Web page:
I was listening to community radio this morning when a couple of older, and possibly white, guys began talking about who the police serve. One said it was the "over class" and when asked to define that, said it was white men.
Which social justice warriors would agree with. In their view of the world, white men have the power.
Now, you could argue that the fact the richest man in the world is brown is an exception, and so is the fact that the tenth and fifteenth richest people are female.
But where is the black middle class in this view of power? Where are the people who produced Condi Rice, Colin Powell, and Barack Obama?
In SJW terms, SJWs erase the black middle class.
ETA: Apologies for erasing the rest of their erasure, the erasing of prosperous Hispanics and Asians.
Pro-equality or anti-what? (2007)
From Colorblindness on the U.S. Supreme Court:
In my opinion, the most interesting aspect of Chopra's commentary was a turn of phrase in its ending:The pro-choice and pro-life movements were wise enough to choose names of support rather than denial, because the problem of being anti-choice or anti-life was obvious. But most "anti" groups fell into a trap: If you call yourself an "anti", your name perpetuates the idea you oppose. That's especially true for anti-racists; "race" is a social construct that's only a few centuries old, yet those who choose to be antiracists validate the concept of race with their name.Despite the overwhelming public support for school integration in both Seattle and Louisville, five powerful white males were enough to squash a society's better nature. A pall hangs over the court for what they did, to the English language as much as to fair play.The five "powerful white males" in question? Chief Justice John Roberts, along with Associate Justices Antonin Scalia, Samuel Alito Jr., Anthony Kennedy -- and Clarence Thomas.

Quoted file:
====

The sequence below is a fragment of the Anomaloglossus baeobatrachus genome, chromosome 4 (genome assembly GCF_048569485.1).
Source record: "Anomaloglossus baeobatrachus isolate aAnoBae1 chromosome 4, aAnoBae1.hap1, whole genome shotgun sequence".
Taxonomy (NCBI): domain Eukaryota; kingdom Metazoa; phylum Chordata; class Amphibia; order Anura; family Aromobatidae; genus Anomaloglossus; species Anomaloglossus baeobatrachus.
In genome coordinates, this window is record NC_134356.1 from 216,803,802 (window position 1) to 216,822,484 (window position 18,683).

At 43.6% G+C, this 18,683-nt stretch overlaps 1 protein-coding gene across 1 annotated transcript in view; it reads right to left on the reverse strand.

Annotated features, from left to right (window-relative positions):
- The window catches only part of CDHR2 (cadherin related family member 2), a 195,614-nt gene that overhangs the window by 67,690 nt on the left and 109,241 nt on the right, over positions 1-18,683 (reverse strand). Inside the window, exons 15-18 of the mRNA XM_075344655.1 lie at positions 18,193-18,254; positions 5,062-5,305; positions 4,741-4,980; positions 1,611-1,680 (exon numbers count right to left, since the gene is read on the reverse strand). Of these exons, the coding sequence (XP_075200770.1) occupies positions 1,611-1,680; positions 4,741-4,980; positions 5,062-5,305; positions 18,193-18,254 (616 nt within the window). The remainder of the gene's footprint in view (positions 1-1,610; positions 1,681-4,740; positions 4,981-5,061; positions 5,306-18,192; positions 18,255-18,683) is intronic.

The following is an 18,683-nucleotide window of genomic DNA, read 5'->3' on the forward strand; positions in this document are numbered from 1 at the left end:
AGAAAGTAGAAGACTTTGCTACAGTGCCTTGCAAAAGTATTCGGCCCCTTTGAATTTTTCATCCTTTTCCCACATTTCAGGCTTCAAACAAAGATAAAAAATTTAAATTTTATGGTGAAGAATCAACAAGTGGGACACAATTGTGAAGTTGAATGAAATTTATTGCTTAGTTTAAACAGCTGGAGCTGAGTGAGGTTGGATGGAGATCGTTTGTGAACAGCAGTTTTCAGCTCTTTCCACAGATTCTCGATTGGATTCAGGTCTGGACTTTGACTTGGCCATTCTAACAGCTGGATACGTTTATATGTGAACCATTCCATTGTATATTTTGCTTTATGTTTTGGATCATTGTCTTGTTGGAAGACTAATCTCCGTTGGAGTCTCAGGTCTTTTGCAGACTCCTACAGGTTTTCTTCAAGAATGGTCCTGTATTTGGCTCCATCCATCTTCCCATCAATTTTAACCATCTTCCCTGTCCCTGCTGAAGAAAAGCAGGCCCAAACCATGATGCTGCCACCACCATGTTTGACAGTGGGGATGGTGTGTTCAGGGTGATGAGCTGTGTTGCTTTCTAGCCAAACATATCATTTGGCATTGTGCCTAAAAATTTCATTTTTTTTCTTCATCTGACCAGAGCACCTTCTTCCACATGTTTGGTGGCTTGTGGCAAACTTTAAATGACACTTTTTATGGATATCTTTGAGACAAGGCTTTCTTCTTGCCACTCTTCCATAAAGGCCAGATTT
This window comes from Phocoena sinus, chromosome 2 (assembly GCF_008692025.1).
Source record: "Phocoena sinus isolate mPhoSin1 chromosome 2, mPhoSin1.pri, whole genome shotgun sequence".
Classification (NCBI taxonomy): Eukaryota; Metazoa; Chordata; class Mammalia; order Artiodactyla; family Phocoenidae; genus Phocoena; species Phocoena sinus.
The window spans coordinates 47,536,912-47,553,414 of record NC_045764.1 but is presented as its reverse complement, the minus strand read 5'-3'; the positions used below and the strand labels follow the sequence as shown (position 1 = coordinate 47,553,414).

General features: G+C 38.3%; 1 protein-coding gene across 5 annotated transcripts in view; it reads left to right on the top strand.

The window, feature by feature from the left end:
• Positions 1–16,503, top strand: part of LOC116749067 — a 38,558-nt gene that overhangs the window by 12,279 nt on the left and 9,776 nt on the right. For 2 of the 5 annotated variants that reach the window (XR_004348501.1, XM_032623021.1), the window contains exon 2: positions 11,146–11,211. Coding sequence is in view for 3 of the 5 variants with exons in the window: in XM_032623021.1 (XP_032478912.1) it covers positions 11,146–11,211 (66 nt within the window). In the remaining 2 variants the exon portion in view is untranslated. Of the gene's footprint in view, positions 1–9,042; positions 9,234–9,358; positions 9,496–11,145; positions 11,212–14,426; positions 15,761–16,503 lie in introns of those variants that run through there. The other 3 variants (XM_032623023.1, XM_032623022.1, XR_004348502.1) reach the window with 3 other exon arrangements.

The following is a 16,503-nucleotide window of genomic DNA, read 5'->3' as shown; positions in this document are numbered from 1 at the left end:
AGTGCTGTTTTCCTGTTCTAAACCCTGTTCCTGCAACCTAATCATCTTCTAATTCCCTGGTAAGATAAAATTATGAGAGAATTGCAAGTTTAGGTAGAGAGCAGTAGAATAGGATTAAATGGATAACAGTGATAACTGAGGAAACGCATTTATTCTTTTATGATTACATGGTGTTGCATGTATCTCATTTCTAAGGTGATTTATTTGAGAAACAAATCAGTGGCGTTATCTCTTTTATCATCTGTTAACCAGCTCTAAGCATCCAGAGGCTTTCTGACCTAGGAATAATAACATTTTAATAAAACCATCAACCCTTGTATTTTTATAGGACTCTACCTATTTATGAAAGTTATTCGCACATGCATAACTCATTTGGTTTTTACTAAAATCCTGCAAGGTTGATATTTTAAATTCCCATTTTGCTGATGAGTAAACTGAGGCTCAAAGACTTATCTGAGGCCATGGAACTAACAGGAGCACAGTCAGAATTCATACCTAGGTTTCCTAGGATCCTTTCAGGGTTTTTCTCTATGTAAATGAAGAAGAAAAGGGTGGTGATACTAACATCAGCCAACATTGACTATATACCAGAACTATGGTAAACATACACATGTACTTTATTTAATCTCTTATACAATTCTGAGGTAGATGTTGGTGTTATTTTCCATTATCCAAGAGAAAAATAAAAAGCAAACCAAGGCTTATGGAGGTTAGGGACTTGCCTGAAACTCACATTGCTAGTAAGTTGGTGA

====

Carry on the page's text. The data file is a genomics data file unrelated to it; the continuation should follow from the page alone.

The simple alternative to being any of the popular "antis" is to be pro-equality. It even implies being pro-peace: if you believe everyone is equal, who can you happily kill?
But being pro-equality means you believe in equality for everyone. Some anti-racists like the idea of having poor people to serve them. Whether it was a careful choice or a revealing typo, that's why Deepak Chopra called Clarence Thomas "white." As a rich liberal, Chopra is reluctant to talk about class, but as an antiracist who accepts the labels of race, he's comfortable saying that rich conservatives are "white."
A part of me likes this redefinition of race, where the colors have nothing to do with the hue of your skin and are simply markers of tribal allegiance: as a communist, my race is "red", and as a conservative capitalist, Thomas is "white," but what is Deepak Chopra? If the American dollar was still the most important measure of wealth, I would say he was "green," but greens are either ecologists or a party of socialists. It's better to reject the old labels of race than to redeploy them.
There's another reason some people prefer to be "anti" rather than "pro." Being "pro" implies work: if you're pro-peace, you must do something to show your support of peace. If you're pro-equality, you must do something to support everyone, no matter how different others may think they are.
"I believe in the equality of man; and I believe that religious duties consist in doing justice, loving mercy, and endeavoring to make our fellow-creatures happy." Thomas Paine